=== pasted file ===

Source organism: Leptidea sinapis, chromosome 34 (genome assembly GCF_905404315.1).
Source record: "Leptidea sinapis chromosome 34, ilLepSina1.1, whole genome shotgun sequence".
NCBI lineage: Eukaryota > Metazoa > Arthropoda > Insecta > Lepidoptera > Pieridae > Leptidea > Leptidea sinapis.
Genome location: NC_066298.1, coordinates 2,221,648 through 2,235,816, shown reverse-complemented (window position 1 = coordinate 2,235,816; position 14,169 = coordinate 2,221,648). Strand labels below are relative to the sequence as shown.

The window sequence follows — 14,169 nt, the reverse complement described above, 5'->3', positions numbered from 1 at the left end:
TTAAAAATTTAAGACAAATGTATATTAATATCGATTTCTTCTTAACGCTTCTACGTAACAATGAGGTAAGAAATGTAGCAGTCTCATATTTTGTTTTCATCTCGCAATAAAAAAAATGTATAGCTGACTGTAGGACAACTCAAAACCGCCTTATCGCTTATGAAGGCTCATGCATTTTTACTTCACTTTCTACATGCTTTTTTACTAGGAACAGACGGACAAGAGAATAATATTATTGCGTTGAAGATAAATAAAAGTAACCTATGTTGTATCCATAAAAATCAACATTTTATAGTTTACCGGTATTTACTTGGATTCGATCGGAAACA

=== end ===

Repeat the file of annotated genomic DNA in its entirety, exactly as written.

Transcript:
Source organism: Leptidea sinapis, chromosome 34 (genome assembly GCF_905404315.1).
Source record: "Leptidea sinapis chromosome 34, ilLepSina1.1, whole genome shotgun sequence".
NCBI lineage: Eukaryota > Metazoa > Arthropoda > Insecta > Lepidoptera > Pieridae > Leptidea > Leptidea sinapis.
Genome location: NC_066298.1, coordinates 2,221,648 through 2,235,816, shown reverse-complemented (window position 1 = coordinate 2,235,816; position 14,169 = coordinate 2,221,648). Strand labels below are relative to the sequence as shown.

The window sequence follows — 14,169 nt, the reverse complement described above, 5'->3', positions numbered from 1 at the left end:
TTAAAAATTTAAGACAAATGTATATTAATATCGATTTCTTCTTAACGCTTCTACGTAACAATGAGGTAAGAAATGTAGCAGTCTCATATTTTGTTTTCATCTCGCAATAAAAAAAATGTATAGCTGACTGTAGGACAACTCAAAACCGCCTTATCGCTTATGAAGGCTCATGCATTTTTACTTCACTTTCTACATGCTTTTTTACTAGGAACAGACGGACAAGAGAATAATATTATTGCGTTGAAGATAAATAAAAGTAACCTATGTTGTATCCATAAAAATCAACATTTTATAGTTTACCGGTATTTACTTGGATTCGATCGGAAACA